Healthy Wauwatosa

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Thanks for stopping by to learn more about Healthy Wauwatosa.  Led by community partners, residents and city government, this community-wide effort wants to make Wauwatosa a healthier place to live, work, learn and play.  
Fitness is Fun Hands at Tosa Night Out


Our 4 health priority areas:

  • Substance Use
  • Mental Health Across the Lifespan
  • Nutrition and Physical Activity (Healthy Community)
  • Personal Safety & Injury Prevention

If you would like more information on our activities, please check out the 2018-2022 Wauwatosa Community Health Improvement Plan.

What can I do?

Substance Use

  • Support Tosa United and the School District in their efforts to educate youth and parents about the dangers of substance use.
  • Educate policy makers on the health concerns and social dangers related to substance use.
  • Seek help if you or your loved ones struggle with substance use.
  • Show power with your dollars by supporting local businesses that pass compliance checks by not selling liquor and tobacco products to minors.

Mental Health

  • Be aware of community organizations and resources addressing mental health issues. Share resources with your family, friends and neighbors.
  • Access screening or early intervention for mental health disorders.
  • Prevent bullying behaviors through education and conflict resolution training.
  • Become trained to recognize the signs of someone in mental health crisis with Youth Mental Health First Aid; Question, Persuade, Refer (QPR); or Signs of Suicide (SOS) training.
  • If you have children, plan family meals and technology-free family time.

Nutrition and Physical Activity

  • Increase fruit and vegetable servings to over five per day.
  • Use local resources that increase opportunities to be active.
  • Decrease screen time (time spent using a device such as a computer, television, or games console).
  • Encourage friends and family members to do the same.
  • Participate on wellness committees to improve healthy eating and activity at your school or workplace.

Personal Safety & Injury Prevention

  • Enroll and participate in the Wauwatosa Fire Department (WFD)/Wauwatosa Health Department (WHD) Remembering When Fall Prevention Program.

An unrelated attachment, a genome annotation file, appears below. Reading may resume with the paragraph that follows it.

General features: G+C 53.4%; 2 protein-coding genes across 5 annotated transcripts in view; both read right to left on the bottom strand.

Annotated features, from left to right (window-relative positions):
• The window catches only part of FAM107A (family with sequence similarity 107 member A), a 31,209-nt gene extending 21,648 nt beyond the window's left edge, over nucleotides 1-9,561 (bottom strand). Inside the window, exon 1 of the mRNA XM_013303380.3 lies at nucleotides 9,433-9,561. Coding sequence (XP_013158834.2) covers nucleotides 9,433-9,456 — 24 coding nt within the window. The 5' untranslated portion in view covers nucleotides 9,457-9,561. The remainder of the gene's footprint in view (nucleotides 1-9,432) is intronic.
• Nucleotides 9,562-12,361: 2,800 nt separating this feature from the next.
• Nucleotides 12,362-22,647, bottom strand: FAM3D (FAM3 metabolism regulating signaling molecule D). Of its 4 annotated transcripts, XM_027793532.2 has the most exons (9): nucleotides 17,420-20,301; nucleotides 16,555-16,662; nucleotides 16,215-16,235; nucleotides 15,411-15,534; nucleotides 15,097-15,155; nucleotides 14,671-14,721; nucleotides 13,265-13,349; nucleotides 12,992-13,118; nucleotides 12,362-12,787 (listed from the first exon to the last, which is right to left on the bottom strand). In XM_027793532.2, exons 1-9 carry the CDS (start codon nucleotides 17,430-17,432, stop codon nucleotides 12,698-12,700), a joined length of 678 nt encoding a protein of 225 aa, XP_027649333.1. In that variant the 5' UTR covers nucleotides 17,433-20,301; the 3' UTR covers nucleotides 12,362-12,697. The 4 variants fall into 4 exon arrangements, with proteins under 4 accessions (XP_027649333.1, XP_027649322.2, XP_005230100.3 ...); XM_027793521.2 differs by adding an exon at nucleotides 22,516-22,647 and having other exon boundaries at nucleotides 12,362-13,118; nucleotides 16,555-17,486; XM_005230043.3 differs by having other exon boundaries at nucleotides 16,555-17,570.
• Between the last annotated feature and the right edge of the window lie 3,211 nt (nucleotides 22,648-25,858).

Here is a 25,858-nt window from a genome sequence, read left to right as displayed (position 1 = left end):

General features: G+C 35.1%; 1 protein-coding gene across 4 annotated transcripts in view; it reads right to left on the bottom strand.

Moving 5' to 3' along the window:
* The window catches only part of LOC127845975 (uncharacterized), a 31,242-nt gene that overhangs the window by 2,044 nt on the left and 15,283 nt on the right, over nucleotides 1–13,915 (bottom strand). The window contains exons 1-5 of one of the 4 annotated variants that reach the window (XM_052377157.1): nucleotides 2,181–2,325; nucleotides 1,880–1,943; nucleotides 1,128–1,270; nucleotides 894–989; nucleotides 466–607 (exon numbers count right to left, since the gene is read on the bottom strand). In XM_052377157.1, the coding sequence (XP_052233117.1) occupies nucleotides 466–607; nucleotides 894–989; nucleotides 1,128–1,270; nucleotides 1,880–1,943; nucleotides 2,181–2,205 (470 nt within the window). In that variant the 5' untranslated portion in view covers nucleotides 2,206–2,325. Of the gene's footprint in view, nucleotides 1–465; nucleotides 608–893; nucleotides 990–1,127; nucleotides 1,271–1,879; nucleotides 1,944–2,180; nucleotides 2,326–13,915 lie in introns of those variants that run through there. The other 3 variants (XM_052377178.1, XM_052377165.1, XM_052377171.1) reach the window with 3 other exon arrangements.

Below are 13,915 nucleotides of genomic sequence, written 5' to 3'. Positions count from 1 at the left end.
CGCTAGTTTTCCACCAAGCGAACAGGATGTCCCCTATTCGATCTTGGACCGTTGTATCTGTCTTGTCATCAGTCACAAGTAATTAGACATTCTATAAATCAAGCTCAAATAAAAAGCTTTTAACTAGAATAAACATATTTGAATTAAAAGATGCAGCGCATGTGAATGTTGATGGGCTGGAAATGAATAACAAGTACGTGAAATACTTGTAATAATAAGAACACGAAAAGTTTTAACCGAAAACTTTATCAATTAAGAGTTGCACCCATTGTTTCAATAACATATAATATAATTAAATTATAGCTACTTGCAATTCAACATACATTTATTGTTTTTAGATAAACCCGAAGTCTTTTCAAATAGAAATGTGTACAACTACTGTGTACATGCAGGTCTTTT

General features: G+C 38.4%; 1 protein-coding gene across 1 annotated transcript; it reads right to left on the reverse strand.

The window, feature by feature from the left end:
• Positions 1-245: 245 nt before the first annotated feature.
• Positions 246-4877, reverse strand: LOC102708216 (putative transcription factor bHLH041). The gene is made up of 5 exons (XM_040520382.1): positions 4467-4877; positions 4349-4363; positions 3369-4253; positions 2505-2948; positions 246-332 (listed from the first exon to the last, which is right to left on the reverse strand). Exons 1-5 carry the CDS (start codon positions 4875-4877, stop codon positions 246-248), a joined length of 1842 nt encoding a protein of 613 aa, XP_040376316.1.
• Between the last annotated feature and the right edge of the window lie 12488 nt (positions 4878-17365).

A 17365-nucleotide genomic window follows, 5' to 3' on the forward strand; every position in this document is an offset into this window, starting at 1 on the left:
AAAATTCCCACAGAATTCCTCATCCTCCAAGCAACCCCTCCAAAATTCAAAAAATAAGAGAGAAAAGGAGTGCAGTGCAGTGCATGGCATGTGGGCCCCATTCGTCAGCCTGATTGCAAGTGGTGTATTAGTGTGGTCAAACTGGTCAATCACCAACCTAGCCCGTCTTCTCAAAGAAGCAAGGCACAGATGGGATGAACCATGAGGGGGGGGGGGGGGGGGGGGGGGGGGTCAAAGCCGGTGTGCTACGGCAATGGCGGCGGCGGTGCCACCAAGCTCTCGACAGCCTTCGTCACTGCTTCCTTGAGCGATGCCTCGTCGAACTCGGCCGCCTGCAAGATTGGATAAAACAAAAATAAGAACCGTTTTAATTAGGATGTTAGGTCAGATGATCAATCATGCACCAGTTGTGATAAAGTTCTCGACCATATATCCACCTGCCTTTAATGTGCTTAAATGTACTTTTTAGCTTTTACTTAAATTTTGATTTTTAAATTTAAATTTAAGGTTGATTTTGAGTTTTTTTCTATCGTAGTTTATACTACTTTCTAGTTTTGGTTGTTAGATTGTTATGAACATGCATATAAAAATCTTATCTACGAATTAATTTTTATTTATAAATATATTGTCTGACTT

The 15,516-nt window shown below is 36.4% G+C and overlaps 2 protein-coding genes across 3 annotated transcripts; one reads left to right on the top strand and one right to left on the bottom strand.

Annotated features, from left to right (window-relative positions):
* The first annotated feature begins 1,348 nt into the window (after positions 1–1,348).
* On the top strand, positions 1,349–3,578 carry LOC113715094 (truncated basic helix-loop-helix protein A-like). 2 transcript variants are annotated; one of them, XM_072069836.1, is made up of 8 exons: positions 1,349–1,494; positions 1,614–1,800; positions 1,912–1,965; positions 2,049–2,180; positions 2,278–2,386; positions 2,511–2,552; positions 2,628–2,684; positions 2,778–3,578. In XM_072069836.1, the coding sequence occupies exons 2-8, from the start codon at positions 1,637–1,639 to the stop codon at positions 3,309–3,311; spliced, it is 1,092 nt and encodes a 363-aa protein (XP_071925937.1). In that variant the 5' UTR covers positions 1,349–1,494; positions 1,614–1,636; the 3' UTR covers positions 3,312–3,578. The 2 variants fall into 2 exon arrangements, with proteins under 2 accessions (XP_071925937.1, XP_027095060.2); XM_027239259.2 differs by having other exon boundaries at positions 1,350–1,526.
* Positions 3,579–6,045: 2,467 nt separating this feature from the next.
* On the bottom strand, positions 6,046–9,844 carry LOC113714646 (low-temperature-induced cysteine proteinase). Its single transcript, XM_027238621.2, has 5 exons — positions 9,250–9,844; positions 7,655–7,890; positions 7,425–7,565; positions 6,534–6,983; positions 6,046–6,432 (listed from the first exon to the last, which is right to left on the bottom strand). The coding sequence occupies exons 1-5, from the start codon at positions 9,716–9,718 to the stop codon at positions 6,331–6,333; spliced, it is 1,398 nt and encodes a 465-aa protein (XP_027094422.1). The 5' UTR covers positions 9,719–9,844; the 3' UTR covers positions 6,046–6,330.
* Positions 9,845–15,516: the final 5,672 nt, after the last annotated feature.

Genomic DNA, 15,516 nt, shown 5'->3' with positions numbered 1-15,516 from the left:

• Participate on school committees to review and update safety policies.
  • Volunteer to lead a Safe Walk Route to your school.
  • Sign up for a CPR class through WFD.
  • Make a personal and/or family pledge to prevent distracted driving.
  • Sign up for the Wisconsin Emergency Assistance Volunteer Registry (WEAVR).

Substance Use

What Healthy Wauwatosa will do

  • Increase awareness and education on opiates and prescription drugs.
    • By December 31, 2022, create a Wauwatosa Opioid and Prescription Drug Information and Resource Guide.
      • Develop a toolkit with education and prevention on opioids and other prescription drugs.
      • Create a resource guide with substance use treatment centers, mental health providers and other relevant resources in Wauwatosa. Disseminate hard copy and electronic versions through a variety of methods and partners.
    • By December 31, 2022, develop a Hidden in Plain Sight initiative in Wauwatosa.
      • Construct mobile and stationary teen bedroom exhibits that contain warning signs of substance use.
      • Each year, host a community event to educate parents and children on early intervention and prevention of substance use.
  • By December 31, 2022, promote methods for proper disposal of prescription medication.
    • Host medication collection events twice per year in conjunction with the Drug Enforcement Agency (DEA) National Drug Take Back Days.
    • Create a list of medication and sharps disposal sites throughout Wauwatosa.
    • Provide education around safe medication storage in the home and proper disposal methods.
  • Implement risk reduction strategies for alcohol and marijuana use among Wauwatosa residents.
    • By December 31, 2022, promote safe using behaviors and reduce risk of mortality.
      • Reduce rates of impaired driving by 10%.
      • Reduce the percentage of Wauwatosa students who think people are at no risk of harm if they smoke marijuana from 29% to 24%.
  • By December 31, 2022, promote community safety by increasing awareness around substance use and violence.

Why is this a health priority in Wauwatosa?

Substance use disorder is the use of one or more substances causing health problems, disability, and failure to meet major responsibilities at work, school or home.

Wauwatosa Community Health Survey (2015):

  • 40% of respondents identified themselves as binge drinkers, up from 28% in 2012.
  • 12% of respondents stated they currently smoke tobacco cigarettes, up from 11% in 2012.

Wauwatosa Youth Risk Behavior Survey (2017):

  • 19% of youth have tried smoking, up from 18% in 2015.
  • 54% of youth had at least one drink in their lifetime, down from 57% in 2015.
  • 36% of youth had used marijuana once in their lifetime, up from 30% in 2015.